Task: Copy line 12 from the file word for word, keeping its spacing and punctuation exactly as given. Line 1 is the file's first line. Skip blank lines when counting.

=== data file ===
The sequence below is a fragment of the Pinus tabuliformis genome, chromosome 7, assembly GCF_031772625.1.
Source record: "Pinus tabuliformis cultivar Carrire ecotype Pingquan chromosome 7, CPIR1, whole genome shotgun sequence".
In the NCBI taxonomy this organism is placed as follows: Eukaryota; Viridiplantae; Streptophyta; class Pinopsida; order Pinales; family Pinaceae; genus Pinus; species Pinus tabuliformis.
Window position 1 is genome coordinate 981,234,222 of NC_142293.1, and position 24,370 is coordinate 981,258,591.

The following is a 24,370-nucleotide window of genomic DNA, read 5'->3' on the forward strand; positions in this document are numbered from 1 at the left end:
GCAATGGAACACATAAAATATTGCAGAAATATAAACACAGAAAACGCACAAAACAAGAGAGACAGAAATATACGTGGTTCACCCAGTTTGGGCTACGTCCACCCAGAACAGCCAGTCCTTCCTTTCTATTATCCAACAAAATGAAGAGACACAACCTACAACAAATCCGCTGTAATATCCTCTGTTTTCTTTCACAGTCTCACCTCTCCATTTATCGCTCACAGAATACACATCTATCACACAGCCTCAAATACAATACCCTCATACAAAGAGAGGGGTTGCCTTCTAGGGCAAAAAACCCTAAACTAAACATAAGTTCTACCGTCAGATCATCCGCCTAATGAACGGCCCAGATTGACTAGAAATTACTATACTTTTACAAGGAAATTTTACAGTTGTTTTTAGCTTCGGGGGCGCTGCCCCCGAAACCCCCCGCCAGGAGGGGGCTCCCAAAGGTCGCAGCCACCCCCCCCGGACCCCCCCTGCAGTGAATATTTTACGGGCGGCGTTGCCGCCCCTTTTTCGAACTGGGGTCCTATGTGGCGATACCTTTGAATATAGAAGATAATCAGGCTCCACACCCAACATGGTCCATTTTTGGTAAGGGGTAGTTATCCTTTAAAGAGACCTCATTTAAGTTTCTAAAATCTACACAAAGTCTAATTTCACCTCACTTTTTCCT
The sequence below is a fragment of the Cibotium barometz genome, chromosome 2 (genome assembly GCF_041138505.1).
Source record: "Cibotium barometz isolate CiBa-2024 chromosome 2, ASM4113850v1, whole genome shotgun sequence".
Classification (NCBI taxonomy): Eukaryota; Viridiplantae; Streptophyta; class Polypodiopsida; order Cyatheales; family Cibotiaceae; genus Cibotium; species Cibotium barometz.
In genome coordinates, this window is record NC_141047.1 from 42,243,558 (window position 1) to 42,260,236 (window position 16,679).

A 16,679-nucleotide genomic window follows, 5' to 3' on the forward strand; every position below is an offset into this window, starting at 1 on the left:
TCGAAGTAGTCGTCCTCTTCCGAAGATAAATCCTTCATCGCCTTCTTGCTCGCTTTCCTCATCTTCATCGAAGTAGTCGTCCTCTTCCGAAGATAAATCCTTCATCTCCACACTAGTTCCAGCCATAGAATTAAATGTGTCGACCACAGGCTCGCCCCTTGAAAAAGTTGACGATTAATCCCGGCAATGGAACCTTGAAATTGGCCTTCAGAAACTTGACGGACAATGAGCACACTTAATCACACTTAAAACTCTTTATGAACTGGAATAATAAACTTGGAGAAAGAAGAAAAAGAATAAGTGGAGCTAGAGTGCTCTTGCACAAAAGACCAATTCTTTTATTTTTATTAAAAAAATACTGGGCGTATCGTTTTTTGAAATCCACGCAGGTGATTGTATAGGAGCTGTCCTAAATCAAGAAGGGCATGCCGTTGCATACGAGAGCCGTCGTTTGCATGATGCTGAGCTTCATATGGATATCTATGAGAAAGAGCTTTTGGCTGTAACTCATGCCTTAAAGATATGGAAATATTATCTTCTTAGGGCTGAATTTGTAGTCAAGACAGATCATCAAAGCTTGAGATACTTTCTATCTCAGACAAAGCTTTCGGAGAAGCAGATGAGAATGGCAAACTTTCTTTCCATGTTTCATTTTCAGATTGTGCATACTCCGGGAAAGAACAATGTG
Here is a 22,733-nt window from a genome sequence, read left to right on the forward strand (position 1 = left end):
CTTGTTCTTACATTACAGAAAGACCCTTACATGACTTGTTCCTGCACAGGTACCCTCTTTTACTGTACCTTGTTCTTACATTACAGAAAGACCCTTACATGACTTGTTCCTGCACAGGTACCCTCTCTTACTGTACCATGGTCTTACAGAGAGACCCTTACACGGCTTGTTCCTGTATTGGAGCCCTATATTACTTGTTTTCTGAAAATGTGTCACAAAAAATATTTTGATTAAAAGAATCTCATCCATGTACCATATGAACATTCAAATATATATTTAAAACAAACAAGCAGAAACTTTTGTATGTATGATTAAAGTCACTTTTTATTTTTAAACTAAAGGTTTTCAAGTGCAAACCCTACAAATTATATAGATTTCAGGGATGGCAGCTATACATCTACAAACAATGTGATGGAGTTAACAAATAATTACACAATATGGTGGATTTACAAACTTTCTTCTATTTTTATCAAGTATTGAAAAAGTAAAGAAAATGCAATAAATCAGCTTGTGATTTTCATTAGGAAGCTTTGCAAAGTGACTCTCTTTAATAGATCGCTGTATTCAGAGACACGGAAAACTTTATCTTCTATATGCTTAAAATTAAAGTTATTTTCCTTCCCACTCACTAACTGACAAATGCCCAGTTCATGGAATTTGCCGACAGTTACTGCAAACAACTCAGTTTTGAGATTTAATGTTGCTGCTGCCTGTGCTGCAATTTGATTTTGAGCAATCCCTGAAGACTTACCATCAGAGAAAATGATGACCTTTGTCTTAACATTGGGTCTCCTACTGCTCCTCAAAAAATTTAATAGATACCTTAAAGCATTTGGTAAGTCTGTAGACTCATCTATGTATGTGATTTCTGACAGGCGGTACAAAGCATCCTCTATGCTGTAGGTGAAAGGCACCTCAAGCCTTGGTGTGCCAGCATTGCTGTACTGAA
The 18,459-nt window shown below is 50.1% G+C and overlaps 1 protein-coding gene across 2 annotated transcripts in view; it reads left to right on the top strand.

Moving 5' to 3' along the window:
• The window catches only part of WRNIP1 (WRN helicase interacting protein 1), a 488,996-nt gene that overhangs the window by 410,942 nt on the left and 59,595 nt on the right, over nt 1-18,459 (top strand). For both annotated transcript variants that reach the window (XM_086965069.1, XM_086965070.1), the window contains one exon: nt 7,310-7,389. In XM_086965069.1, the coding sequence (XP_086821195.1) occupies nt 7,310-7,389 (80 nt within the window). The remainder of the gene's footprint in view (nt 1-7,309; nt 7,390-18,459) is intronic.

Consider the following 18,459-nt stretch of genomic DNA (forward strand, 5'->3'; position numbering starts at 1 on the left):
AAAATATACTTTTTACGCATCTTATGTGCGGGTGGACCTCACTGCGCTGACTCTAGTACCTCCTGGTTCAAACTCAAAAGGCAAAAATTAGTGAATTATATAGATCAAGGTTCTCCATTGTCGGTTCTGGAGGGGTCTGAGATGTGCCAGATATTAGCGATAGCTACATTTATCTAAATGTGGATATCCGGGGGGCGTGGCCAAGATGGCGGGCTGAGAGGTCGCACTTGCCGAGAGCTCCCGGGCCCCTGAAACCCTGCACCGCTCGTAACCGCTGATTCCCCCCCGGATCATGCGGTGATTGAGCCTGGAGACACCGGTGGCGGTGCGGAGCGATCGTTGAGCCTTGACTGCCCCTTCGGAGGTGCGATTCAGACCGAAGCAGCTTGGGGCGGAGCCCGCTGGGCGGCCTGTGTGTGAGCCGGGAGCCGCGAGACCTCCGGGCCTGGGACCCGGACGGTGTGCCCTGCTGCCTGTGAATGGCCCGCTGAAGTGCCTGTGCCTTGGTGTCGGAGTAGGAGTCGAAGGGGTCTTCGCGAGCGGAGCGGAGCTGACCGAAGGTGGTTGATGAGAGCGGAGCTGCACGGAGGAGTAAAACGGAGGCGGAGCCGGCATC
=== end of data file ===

TCGAAGTAGTCGTCCTCTTCCGAAGATAAATCCTTCATCGCCTTCTTGCTCGCTTTCCTCATCTTCATCGAAGTAGTCGTCCTCTTCCGAAGATAAATCCTTCATCTCCACACTAGTTCCAGCCATAGAATTAAATGTGTCGACCACAGGCTCGCCCCTTGAAAAAGTTGACGATTAATCCCGGCAATGGAACCTTGAAATTGGCCTTCAGAAACTTGACGGACAATGAGCACACTTAATCACACTTAAAACTCTTTATGAACTGGAATAATAAACTTGGAGAAAGAAGAAAAAGAATAAGTGGAGCTAGAGTGCTCTTGCACAAAAGACCAATTCTTTTATTTTTATTAAAAAAATACTGGGCGTATCGTTTTTTGAAATCCACGCAGGTGATTGTATAGGAGCTGTCCTAAATCAAGAAGGGCATGCCGTTGCATACGAGAGCCGTCGTTTGCATGATGCTGAGCTTCATATGGATATCTATGAGAAAGAGCTTTTGGCTGTAACTCATGCCTTAAAGATATGGAAATATTATCTTCTTAGGGCTGAATTTGTAGTCAAGACAGATCATCAAAGCTTGAGATACTTTCTATCTCAGACAAAGCTTTCGGAGAAGCAGATGAGAATGGCAAACTTTCTTTCCATGTTTCATTTTCAGATTGTGCATACTCCGGGAAAGAACAATGTG